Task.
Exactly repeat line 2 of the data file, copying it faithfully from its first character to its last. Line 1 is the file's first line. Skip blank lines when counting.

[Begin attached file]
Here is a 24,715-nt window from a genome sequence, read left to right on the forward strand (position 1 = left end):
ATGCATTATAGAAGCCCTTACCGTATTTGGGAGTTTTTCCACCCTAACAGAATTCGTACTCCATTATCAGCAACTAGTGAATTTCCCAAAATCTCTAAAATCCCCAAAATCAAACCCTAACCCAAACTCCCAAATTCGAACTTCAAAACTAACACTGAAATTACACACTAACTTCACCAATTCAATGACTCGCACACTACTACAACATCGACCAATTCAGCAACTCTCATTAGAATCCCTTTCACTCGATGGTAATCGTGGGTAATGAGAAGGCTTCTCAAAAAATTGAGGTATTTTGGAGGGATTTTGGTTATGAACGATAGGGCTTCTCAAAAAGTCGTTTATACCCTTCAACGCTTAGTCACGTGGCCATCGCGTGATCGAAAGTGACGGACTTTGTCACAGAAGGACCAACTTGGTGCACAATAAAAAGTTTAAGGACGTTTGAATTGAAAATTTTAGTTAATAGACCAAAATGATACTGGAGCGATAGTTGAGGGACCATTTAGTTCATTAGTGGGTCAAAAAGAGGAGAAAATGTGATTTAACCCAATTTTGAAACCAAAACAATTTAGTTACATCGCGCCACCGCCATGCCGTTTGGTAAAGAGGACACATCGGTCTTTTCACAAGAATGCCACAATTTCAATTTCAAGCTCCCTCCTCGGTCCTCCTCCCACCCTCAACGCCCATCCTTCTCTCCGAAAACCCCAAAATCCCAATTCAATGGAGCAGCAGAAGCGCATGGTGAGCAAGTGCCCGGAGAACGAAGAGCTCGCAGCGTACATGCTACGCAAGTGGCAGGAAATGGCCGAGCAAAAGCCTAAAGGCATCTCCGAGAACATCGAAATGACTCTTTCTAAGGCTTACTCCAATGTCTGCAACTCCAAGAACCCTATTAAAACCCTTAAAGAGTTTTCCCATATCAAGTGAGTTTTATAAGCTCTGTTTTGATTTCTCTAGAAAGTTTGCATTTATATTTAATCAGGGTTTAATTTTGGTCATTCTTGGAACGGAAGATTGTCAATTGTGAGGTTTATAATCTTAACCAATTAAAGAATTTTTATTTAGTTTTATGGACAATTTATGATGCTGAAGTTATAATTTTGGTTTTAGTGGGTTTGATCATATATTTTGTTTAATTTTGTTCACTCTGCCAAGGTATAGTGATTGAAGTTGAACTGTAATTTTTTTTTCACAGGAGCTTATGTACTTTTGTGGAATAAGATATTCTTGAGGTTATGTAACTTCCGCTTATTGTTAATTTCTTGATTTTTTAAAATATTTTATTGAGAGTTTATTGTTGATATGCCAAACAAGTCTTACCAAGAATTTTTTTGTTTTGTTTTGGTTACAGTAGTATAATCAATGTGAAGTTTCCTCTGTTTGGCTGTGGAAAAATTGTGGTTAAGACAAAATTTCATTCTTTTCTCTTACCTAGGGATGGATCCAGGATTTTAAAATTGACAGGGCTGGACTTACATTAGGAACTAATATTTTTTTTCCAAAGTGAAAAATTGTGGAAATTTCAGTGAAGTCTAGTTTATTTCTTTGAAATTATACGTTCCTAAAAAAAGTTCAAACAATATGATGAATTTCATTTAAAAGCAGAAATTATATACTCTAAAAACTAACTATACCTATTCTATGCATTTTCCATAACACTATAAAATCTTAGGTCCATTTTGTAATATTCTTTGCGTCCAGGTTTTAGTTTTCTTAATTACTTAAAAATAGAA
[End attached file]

ATGCATTATAGAAGCCCTTACCGTATTTGGGAGTTTTTCCACCCTAACAGAATTCGTACTCCATTATCAGCAACTAGTGAATTTCCCAAAATCTCTAAAATCCCCAAAATCAAACCCTAACCCAAACTCCCAAATTCGAACTTCAAAACTAACACTGAAATTACACACTAACTTCACCAATTCAATGACTCGCACACTACTACAACATCGACCAATTCAGCAACTCTCATTAGAATCCCTTTCACTCGATGGTAATCGTGGGTAATGAGAAGGCTTCTCAAAAAATTGAGGTATTTTGGAGGGATTTTGGTTATGAACGATAGGGCTTCTCAAAAAGTCGTTTATACCCTTCAACGCTTAGTCACGTGGCCATCGCGTGATCGAAAGTGACGGACTTTGTCACAGAAGGACCAACTTGGTGCACAATAAAAAGTTTAAGGACGTTTGAATTGAAAATTTTAGTTAATAGACCAAAATGATACTGGAGCGATAGTTGAGGGACCATTTAGTTCATTAGTGGGTCAAAAAGAGGAGAAAATGTGATTTAACCCAATTTTGAAACCAAAACAATTTAGTTACATCGCGCCACCGCCATGCCGTTTGGTAAAGAGGACACATCGGTCTTTTCACAAGAATGCCACAATTTCAATTTCAAGCTCCCTCCTCGGTCCTCCTCCCACCCTCAACGCCCATCCTTCTCTCCGAAAACCCCAAAATCCCAATTCAATGGAGCAGCAGAAGCGCATGGTGAGCAAGTGCCCGGAGAACGAAGAGCTCGCAGCGTACATGCTACGCAAGTGGCAGGAAATGGCCGAGCAAAAGCCTAAAGGCATCTCCGAGAACATCGAAATGACTCTTTCTAAGGCTTACTCCAATGTCTGCAACTCCAAGAACCCTATTAAAACCCTTAAAGAGTTTTCCCATATCAAGTGAGTTTTATAAGCTCTGTTTTGATTTCTCTAGAAAGTTTGCATTTATATTTAATCAGGGTTTAATTTTGGTCATTCTTGGAACGGAAGATTGTCAATTGTGAGGTTTATAATCTTAACCAATTAAAGAATTTTTATTTAGTTTTATGGACAATTTATGATGCTGAAGTTATAATTTTGGTTTTAGTGGGTTTGATCATATATTTTGTTTAATTTTGTTCACTCTGCCAAGGTATAGTGATTGAAGTTGAACTGTAATTTTTTTTTCACAGGAGCTTATGTACTTTTGTGGAATAAGATATTCTTGAGGTTATGTAACTTCCGCTTATTGTTAATTTCTTGATTTTTTAAAATATTTTATTGAGAGTTTATTGTTGATATGCCAAACAAGTCTTACCAAGAATTTTTTTGTTTTGTTTTGGTTACAGTAGTATAATCAATGTGAAGTTTCCTCTGTTTGGCTGTGGAAAAATTGTGGTTAAGACAAAATTTCATTCTTTTCTCTTACCTAGGGATGGATCCAGGATTTTAAAATTGACAGGGCTGGACTTACATTAGGAACTAATATTTTTTTTCCAAAGTGAAAAATTGTGGAAATTTCAGTGAAGTCTAGTTTATTTCTTTGAAATTATACGTTCCTAAAAAAAGTTCAAACAATATGATGAATTTCATTTAAAAGCAGAAATTATATACTCTAAAAACTAACTATACCTATTCTATGCATTTTCCATAACACTATAAAATCTTAGGTCCATTTTGTAATATTCTTTGCGTCCAGGTTTTAGTTTTCTTAATTACTTAAAAATAGAA